But PGA Tour chief executive Seth Waugh said talks had already been held with European Tour bosses about a behind closed doors policy for the event, which remains scheduled for late September.

He told WFAN Radio: “We have begun to talk about whether you could create some virtual fan experience. We are going to try to be as creative as we can.”

Last week, the PGA Tour announced its intention to resume play in June following the suspension caused by the coronavirus outbreak.

In terms of golf’s major events, the 2020 Masters has been rescheduled for November, with the US Open now set to take place in September.

The PGA Championship at TPC Harding Park in San Francisco will now be the first major of the year in August, but The Open will not take place at all in 2020 after the R&A took the decision to cancel the event outright.



Charlton boss Bowyer has doubts over completing season

Photo: Getty Images

Championship clubs are committed to finishing the season, taking their lead from the Premier League, but Charlton boss Lee Bowyer believes EFL plans to resume training in mid-May are unrealistic.

“I just think there are going to be too many hurdles,” Bowyer told talkSPORT. “Everyone wants the season to finish — morally it’s the right thing to do.

“I just think there’s too many barriers at the moment to say that, because we won’t be training in the middle of May, like they’re saying. It’s just not going to happen.”



Growing number of League One and Two clubs want season to end now

Photo: Getty Images

League One and League Two clubs are increasingly divided on how to finish the season, with a growing number wanting to end the campaign immediately, writes Dan Kilpatrick.

League Two clubs are due to meet via video link on Tuesday, with the option of an immediate end to the season expected to be raised by clubs who fear for their financial futures if the uncertainty continues.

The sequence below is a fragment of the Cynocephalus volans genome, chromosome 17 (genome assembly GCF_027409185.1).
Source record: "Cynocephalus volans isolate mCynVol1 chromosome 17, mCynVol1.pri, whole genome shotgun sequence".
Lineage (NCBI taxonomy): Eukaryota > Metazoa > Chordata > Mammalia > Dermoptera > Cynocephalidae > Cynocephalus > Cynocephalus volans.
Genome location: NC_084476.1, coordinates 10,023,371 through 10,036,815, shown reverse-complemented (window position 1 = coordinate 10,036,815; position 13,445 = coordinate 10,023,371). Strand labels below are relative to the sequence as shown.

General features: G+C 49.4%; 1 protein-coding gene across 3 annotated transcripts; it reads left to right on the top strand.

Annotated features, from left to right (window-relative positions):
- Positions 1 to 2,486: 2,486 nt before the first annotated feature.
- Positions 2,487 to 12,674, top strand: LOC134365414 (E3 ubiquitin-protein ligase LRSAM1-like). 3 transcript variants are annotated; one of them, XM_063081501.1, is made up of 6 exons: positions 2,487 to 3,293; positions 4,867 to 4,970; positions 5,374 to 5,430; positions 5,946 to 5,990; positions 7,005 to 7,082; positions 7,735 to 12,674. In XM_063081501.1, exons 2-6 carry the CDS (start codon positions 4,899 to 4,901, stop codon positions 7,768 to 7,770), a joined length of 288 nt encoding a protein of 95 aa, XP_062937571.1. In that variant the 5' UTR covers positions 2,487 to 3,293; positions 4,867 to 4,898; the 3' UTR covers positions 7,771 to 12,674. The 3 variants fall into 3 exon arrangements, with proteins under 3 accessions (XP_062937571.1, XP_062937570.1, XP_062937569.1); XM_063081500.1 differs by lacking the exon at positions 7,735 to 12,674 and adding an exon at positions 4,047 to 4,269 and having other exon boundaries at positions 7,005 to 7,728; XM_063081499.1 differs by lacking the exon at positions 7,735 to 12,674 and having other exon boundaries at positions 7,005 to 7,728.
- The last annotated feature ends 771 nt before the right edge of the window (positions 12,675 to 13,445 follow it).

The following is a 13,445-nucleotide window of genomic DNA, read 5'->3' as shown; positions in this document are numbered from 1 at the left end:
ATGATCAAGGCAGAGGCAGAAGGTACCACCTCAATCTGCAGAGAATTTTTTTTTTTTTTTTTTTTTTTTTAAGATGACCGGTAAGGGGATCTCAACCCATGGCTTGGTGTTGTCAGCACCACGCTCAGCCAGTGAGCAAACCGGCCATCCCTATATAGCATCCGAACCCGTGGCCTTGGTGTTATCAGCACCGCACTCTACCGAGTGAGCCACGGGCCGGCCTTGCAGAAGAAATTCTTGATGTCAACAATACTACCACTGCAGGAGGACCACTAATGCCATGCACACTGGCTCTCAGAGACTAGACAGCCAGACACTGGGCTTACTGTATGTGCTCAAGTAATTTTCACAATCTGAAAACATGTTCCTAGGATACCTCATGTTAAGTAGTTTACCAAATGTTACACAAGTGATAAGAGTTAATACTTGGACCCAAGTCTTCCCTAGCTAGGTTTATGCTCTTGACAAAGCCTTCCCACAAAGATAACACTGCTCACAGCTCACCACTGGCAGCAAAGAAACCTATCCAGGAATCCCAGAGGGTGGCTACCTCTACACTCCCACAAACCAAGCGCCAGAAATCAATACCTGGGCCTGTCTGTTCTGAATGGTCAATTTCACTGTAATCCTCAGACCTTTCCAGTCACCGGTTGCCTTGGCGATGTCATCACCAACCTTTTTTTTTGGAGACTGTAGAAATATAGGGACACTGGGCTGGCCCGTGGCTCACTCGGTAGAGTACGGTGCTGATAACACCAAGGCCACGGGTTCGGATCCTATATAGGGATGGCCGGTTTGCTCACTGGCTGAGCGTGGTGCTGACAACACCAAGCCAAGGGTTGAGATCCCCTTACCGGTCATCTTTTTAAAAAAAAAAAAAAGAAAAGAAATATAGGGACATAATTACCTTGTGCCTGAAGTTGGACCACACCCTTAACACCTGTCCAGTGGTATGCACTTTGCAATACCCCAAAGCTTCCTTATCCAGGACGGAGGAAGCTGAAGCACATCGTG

The crunch call was arranged by the 24 clubs on Wednesday and the outcome could have major repercussions for the rest of the professional game.

National League clubs are already in the process of voting on how to end the season and League Two rebels could push for a similar scenario.

Leyton Orient, the only League Two club in the capital, are among those who remain committed to finishing the season when it is safe to do so.

League One clubs are also split, with the chairman of play-off-chasing Peterborough, Darragh MacAnthony, accusing “agenda merchants” of trying to use the coronavirus pandemic to end the season early.

Conversely, Andy Holt, the Accrington Stanley chairman, whose team are 17th in League One, has said it makes no financial sense to conclude the campaign early.

The EFL could face a £50million bill from broadcasters if the season goes unfinished, but a growing number of teams below the Championship fear the financial implications of extending the campaign and competing behind closed doors — as is increasingly certain — are potentially more ruinous.

Clubs are also preparing to argue that the integrity of competition would be compromised if the campaign is extended into July, with the Premier League also dealing with calls for clubs to set a cut-off point of June 30 for the season to end. Hundreds of League One and Two players are out of contract on June 30 and clubs fear chaos if the season runs beyond that point.

Fifa have agreed that deals expiring on June 30 can be automatically extended until whenever the season eventually ends, with new deals beginning before the 2020-21 season starts.

However, both players and clubs cannot be forced into extending deals, which raises the possibility that clubs could simply not have enough players to finish the season or be forced to conclude the campaign with a new-look squad, leaving the integrity of the competition in doubt.

Players’ union, the PFA, are pushing for a blanket deal on contract extensions, which would mean clubs cannot pick and choose which players to keep for the remaining matches.



Six Nations £300m investment deal with CVC ‘postponed’ due to Covid-19

Photo: Getty Images